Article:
In 2014, an astounding 4.3 billion prescriptions were filled as Americans spent $374 billion on medications. If you’re filling high-priced prescriptions every time you visit the pharmacy, there could be help. Here’s 12 ways to reduce the cost of your prescription medicines and put money back into your pocket.
1. Choose Generic
Generic drugs go through a rigorous approval process from the Federal Drug Administration. They also have to contain the same active ingredient in the same amounts as the brand name drug. According to the FDA, 8 in 10 prescriptions issued today are for the generic medication. Maybe it’s because they cost an average of 80-85 percent less. Generics are saving Americans a mind-boggling $3 billion a week in drug costs. Check with your doctor if the medication you’re taking is available in generic form.
2. Check Your Coverage
What drugs will your insurance plan help you pay for? All health insurers have these drug lists or formularies. These are available online or by contacting your benefits coordinator or insurer directly.
3. Compare Co-pays
Even if the medication is covered through insurance, there’s still ways to save. Look at the co-pay. Retailers such as Walmart, Target and grocery stores are now offering generics with a co-pay as low as $4.
4. Shop ’til Prices Drop
You wouldn’t buy a new television without shopping for the best value. Why not do the same with your medications? Prescription drug costs can vary from pharmacy to pharmacy and within the same pharmacy chain. These days, you can comparison shop from your smartphone. Consumer Reports recommends GoodRx and WeRx for ease of use.
5. Say Yes to Freebies, but…
Your doctor may give you handfuls of free samples for the latest and greatest, but if the medication ends up being prescribed, here comes the sticker shock. Talk to your doctor beforehand to see if there’s a generic form.
6. Pill Splitting
You could save money by splitting your pills. Say your doctor prescribes 10 milligrams of a medication, but you can get the dosage in 20 milligrams. With the approval of your doctor, you could take half a pill. This works well with scored pills. Talk to your doctor about it. It could save you a lot.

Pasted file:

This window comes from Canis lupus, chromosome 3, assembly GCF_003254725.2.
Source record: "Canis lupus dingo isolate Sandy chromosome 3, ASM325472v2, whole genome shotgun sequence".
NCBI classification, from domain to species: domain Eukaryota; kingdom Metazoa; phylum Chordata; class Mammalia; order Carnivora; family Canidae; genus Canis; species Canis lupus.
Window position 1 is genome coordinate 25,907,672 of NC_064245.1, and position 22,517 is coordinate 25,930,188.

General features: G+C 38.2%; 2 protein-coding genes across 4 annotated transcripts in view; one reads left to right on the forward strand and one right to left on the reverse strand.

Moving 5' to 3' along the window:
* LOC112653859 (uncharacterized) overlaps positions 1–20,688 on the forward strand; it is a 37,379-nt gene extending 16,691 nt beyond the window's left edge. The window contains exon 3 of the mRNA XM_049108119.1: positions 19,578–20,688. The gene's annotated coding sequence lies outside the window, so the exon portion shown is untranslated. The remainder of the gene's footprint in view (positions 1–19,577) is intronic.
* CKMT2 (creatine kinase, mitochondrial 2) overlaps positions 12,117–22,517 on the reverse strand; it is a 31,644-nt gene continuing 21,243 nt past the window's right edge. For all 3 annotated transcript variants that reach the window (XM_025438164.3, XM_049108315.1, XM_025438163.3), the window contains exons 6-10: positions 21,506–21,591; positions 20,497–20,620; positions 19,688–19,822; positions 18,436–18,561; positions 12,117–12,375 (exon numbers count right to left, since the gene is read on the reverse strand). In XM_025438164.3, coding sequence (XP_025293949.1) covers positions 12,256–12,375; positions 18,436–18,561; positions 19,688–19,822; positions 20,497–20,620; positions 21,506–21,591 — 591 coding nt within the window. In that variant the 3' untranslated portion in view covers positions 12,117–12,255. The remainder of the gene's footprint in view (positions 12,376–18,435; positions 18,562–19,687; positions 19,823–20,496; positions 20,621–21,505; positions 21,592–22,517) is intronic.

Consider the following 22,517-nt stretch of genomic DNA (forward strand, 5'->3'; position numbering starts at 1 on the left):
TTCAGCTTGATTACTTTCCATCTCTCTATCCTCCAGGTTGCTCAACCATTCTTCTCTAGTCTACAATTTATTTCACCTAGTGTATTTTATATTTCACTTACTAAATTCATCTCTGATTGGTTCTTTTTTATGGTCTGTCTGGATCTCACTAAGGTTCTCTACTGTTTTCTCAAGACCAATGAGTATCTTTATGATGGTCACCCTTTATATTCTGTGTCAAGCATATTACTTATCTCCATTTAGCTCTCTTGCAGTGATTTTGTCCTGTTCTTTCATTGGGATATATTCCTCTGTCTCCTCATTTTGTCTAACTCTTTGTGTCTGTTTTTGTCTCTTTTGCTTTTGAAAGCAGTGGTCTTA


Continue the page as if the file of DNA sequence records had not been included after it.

7. Financial Aid
Many states offer financial assistance to help cover drug costs. Check the State Pharmaceutical Assistance Program to see what’s available in your area. There are also charitable organizations, such as the Partnership for Prescription Assistance, that can help ease costs too. If you meet income limits, you could get Extra Help from Medicare to lower or eliminate Medicare prescription drug costs. In 2015, drug costs through the program are $2.65 or less for generic and $6.60 or less for brand name covered drug.
8. Get Rid of the Clutter
You should review your medications with your physician or pharmacist every six months. Try to eliminate unnecessary or redundant medications. Also look at dosages or if a generic option has become available.
9. Avoid Prescription Pitches
Just because the drug company is good at advertising on TV, it doesn’t mean the drug is the best for your budget. Typically, they are building awareness for a new drug, which can be expensive and not yet available in generic form. The company that makes Humira (adalimumab) for Crohn’s disease spent $293 million on advertising and the drug can cost $5,000 per month according to a Consumer Reports analysis.
10. Go to the Country
Big cities can mean bigger prices for your prescription. Consumer Reports compared the prices of a 30-day supply of generic Actos a diabetes medication, from an independent pharmacy in Raleigh, N.C. and a store in a rural part of the state. The city price was $203 and the rural price was $37.
11. Buy in Bulk
If you take medication on a regular basis for an ongoing medical reason, you might want to consider buying a 90-day supply, not the 30-day. Your prescription coverage plan might allow you to order several months of medication at a time at a reduced price.
12. Don’t Overlook OTC
For certain common ailments, over-the-counter (OTC) works just as well as prescription. Heartburn, joint pain, allergies and migraines can all be quieted with OTC. Former prescription-only drugs have become available without an Rx, which saves you a trip to the doctor.
Put some or all of these money-saving strategies to work for you. Remember, out-of-pocket prescription costs don’t have to leave you with empty pockets.